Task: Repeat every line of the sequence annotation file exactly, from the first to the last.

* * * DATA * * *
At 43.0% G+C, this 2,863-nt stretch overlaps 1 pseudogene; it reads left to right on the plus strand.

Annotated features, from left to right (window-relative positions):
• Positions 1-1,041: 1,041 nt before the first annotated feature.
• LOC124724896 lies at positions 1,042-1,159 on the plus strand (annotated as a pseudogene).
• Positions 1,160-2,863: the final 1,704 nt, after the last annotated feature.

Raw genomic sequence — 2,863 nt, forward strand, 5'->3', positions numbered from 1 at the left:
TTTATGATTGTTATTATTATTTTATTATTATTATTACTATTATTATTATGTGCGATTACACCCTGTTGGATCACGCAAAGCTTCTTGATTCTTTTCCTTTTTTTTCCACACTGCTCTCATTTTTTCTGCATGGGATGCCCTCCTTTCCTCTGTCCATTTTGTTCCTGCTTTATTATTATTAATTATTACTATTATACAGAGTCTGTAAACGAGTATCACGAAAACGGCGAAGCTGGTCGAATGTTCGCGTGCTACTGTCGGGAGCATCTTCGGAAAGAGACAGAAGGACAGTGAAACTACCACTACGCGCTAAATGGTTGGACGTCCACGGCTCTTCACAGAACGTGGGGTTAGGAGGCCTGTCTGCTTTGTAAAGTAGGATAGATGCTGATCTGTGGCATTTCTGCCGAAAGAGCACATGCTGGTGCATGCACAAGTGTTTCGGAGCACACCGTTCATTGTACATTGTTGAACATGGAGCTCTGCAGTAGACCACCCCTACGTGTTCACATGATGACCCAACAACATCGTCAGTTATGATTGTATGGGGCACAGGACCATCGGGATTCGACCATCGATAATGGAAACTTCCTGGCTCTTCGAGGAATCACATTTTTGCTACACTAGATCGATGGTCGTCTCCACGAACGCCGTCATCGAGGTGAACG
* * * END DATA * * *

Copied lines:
At 43.0% G+C, this 2,863-nt stretch overlaps 1 pseudogene; it reads left to right on the plus strand.

Annotated features, from left to right (window-relative positions):
• Positions 1-1,041: 1,041 nt before the first annotated feature.
• LOC124724896 lies at positions 1,042-1,159 on the plus strand (annotated as a pseudogene).
• Positions 1,160-2,863: the final 1,704 nt, after the last annotated feature.

Raw genomic sequence — 2,863 nt, forward strand, 5'->3', positions numbered from 1 at the left:
TTTATGATTGTTATTATTATTTTATTATTATTATTACTATTATTATTATGTGCGATTACACCCTGTTGGATCACGCAAAGCTTCTTGATTCTTTTCCTTTTTTTTCCACACTGCTCTCATTTTTTCTGCATGGGATGCCCTCCTTTCCTCTGTCCATTTTGTTCCTGCTTTATTATTATTAATTATTACTATTATACAGAGTCTGTAAACGAGTATCACGAAAACGGCGAAGCTGGTCGAATGTTCGCGTGCTACTGTCGGGAGCATCTTCGGAAAGAGACAGAAGGACAGTGAAACTACCACTACGCGCTAAATGGTTGGACGTCCACGGCTCTTCACAGAACGTGGGGTTAGGAGGCCTGTCTGCTTTGTAAAGTAGGATAGATGCTGATCTGTGGCATTTCTGCCGAAAGAGCACATGCTGGTGCATGCACAAGTGTTTCGGAGCACACCGTTCATTGTACATTGTTGAACATGGAGCTCTGCAGTAGACCACCCCTACGTGTTCACATGATGACCCAACAACATCGTCAGTTATGATTGTATGGGGCACAGGACCATCGGGATTCGACCATCGATAATGGAAACTTCCTGGCTCTTCGAGGAATCACATTTTTGCTACACTAGATCGATGGTCGTCTCCACGAACGCCGTCATCGAGGTGAACG